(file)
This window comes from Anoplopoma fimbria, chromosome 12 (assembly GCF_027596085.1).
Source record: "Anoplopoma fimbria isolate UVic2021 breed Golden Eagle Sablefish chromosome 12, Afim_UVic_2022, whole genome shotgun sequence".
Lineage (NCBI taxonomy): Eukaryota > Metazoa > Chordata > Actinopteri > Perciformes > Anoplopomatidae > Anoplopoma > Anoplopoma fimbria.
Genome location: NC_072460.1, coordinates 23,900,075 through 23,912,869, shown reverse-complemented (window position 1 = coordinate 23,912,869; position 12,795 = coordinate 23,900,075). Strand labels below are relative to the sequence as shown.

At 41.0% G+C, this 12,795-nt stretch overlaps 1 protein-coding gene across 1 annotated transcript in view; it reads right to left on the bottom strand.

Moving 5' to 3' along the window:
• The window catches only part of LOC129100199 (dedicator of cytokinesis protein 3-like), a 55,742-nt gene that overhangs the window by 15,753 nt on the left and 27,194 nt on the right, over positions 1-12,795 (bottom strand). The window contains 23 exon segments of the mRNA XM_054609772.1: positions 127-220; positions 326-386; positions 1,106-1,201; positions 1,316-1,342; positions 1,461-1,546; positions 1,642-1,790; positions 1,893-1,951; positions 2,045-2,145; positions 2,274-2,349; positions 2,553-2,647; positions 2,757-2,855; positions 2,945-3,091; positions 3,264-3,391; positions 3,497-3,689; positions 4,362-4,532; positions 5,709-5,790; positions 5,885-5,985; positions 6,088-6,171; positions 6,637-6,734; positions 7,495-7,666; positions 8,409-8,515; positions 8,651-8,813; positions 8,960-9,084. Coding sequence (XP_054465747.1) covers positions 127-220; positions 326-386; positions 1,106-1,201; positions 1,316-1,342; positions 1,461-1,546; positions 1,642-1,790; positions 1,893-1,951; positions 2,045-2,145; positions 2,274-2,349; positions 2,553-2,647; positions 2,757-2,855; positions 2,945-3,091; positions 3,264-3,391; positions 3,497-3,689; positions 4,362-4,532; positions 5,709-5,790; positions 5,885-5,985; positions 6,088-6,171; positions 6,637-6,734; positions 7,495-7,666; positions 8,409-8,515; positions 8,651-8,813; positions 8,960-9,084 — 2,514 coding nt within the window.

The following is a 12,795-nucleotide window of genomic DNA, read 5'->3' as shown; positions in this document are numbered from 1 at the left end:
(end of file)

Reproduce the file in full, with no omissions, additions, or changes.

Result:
This window comes from Anoplopoma fimbria, chromosome 12 (assembly GCF_027596085.1).
Source record: "Anoplopoma fimbria isolate UVic2021 breed Golden Eagle Sablefish chromosome 12, Afim_UVic_2022, whole genome shotgun sequence".
Lineage (NCBI taxonomy): Eukaryota > Metazoa > Chordata > Actinopteri > Perciformes > Anoplopomatidae > Anoplopoma > Anoplopoma fimbria.
Genome location: NC_072460.1, coordinates 23,900,075 through 23,912,869, shown reverse-complemented (window position 1 = coordinate 23,912,869; position 12,795 = coordinate 23,900,075). Strand labels below are relative to the sequence as shown.

At 41.0% G+C, this 12,795-nt stretch overlaps 1 protein-coding gene across 1 annotated transcript in view; it reads right to left on the bottom strand.

Moving 5' to 3' along the window:
• The window catches only part of LOC129100199 (dedicator of cytokinesis protein 3-like), a 55,742-nt gene that overhangs the window by 15,753 nt on the left and 27,194 nt on the right, over positions 1-12,795 (bottom strand). The window contains 23 exon segments of the mRNA XM_054609772.1: positions 127-220; positions 326-386; positions 1,106-1,201; positions 1,316-1,342; positions 1,461-1,546; positions 1,642-1,790; positions 1,893-1,951; positions 2,045-2,145; positions 2,274-2,349; positions 2,553-2,647; positions 2,757-2,855; positions 2,945-3,091; positions 3,264-3,391; positions 3,497-3,689; positions 4,362-4,532; positions 5,709-5,790; positions 5,885-5,985; positions 6,088-6,171; positions 6,637-6,734; positions 7,495-7,666; positions 8,409-8,515; positions 8,651-8,813; positions 8,960-9,084. Coding sequence (XP_054465747.1) covers positions 127-220; positions 326-386; positions 1,106-1,201; positions 1,316-1,342; positions 1,461-1,546; positions 1,642-1,790; positions 1,893-1,951; positions 2,045-2,145; positions 2,274-2,349; positions 2,553-2,647; positions 2,757-2,855; positions 2,945-3,091; positions 3,264-3,391; positions 3,497-3,689; positions 4,362-4,532; positions 5,709-5,790; positions 5,885-5,985; positions 6,088-6,171; positions 6,637-6,734; positions 7,495-7,666; positions 8,409-8,515; positions 8,651-8,813; positions 8,960-9,084 — 2,514 coding nt within the window.

The following is a 12,795-nucleotide window of genomic DNA, read 5'->3' as shown; positions in this document are numbered from 1 at the left end: